The personal details of more than 20,000 people in Scarborough and Filey are for sale to cyber hackers, an investigation shows.
Passwords and email addresses, from accounts such as Paypal, online shopping and Netflix, can be used to steal money and identity of people without them knowing.
“Dark web” marketplaces are even offering money-back guarantees for bulk purchases of people’s account passwords, which can come coupled with one or a mix of email addresses, credit card numbers, usernames and even personal details such as first cars and mothers’ maiden names.
An investigation has revealed that in Scarborough and Filey a total of 21,163 are almost certainly unaware that, at the very least, their email address and password is on sale with the hardest hit postcode being those in YO12, with 10,430 peoples’ details up for grabs. Up to 6,598 people in YO11 are affected, with 1.608 and 2,527 peoples details up-for-grabs in YO13 and YO14 respectively.
The study by our newspapers, alongside, London data firm C6 reveals the true extent of the booming identity trade among the criminal underworld for the first time.
The worrying numbers have been collated over a series of years by a team of cyber moles embedded in the murkiest reaches of the dark web, observing wholesale transactions through encrypted chat rooms.
Emma Mills, chief operating officer of C6, which runs the hasmyidentitybeenstolen.com website, said the rapidly growing number of people at risk of being defrauded needs to act as a wake-up call.
She said: “As consumers we have never really paid the price for fraud we’re used to, the banks picking up the credit and debit card losses. We don’t see the downside to ourselves of being careless with our personal information.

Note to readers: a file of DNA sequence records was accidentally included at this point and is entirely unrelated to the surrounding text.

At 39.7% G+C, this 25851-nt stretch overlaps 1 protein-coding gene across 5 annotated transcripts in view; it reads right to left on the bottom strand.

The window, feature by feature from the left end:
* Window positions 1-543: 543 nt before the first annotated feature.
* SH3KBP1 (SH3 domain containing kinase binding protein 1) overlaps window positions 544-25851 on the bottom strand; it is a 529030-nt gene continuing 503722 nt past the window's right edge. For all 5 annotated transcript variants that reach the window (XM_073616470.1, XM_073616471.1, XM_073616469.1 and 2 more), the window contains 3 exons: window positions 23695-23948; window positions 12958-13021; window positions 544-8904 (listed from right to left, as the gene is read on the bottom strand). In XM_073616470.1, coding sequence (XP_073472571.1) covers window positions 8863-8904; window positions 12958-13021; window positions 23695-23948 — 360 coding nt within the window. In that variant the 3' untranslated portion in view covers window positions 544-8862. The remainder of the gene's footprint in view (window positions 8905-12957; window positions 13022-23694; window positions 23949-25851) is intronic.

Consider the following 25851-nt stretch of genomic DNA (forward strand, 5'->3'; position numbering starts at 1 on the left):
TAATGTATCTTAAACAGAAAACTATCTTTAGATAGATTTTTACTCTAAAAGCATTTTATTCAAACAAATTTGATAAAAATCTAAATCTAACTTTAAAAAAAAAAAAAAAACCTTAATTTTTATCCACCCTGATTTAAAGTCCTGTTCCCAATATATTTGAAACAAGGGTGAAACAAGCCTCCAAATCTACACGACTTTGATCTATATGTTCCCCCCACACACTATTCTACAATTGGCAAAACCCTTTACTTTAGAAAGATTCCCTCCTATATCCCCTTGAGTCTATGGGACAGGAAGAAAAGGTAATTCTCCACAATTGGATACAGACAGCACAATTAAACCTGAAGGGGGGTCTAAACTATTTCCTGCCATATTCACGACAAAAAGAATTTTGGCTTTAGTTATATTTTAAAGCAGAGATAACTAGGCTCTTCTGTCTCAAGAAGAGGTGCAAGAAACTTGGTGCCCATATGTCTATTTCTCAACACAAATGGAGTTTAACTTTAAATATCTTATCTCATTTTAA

“We don’t clearly understand the impact of having our identities compromised and how long and painful it is to re-build that genuinely, it causes problems with applying for credit or any other form of account.”
Often the online marketplaces sell only partial information about an individual that can be fledged out over a period of time.
One site visited by Johnston Press Investigations allowed users to bulk purchase Paypal accounts for one US dollar per account, with a minimum purchase of 100 at a time.
The store, which also purported to sell Ebay accounts, offered an 80 per cent working guarantee.
On its own, a person’s streaming service account details – a username and password - could be seen as innocuous. But profiles can then be ‘enriched’, often over a series of months, or even years.
If, like half of all internet users, a person uses the same password for multiple accounts those Netflix login details could be crucial to gaining access to a person’s email address – and with it a host of other accounts simply by pressing the ‘forgotten password’ button.
Once the identity is rich enough, fraudsters can open credit card accounts in a person’s name, buy goods and transfer money.
DS Steve Thomas, head of crime operations at North Yorkshire Police, which has a dedicated unit, said cyber crime was a big issue.
He said: “One of the key challenges is evidence. In terms of cyber crime, it isn’t quite as tangible. They could well be sat a thousands miles away in another country, but the impact on the victim is still substantial. Encryption is a powerful tool, but it can be challenging.
“The focus is in making sure it’s policed as any other community, and to raise the fear that you will be caught.
“There are some real positives – it’s not the case anymore that we’re not able to do this. We’ve made huge progress. There are some really good examples recently of our being able to identify, track, and resolve cyber crime criminality.”
“Many victims of cyber crime are vulnerable. We’re able to tackle cyber fraud, sexploitation, we’re growing these teams. It’s a finite budget. I would always want more. We do the best we can with what we get.
“We have an affluent area, rural communities and an ageing population. They are often targeted by those for their financial clout. Our victims group is aged 60 to 69.”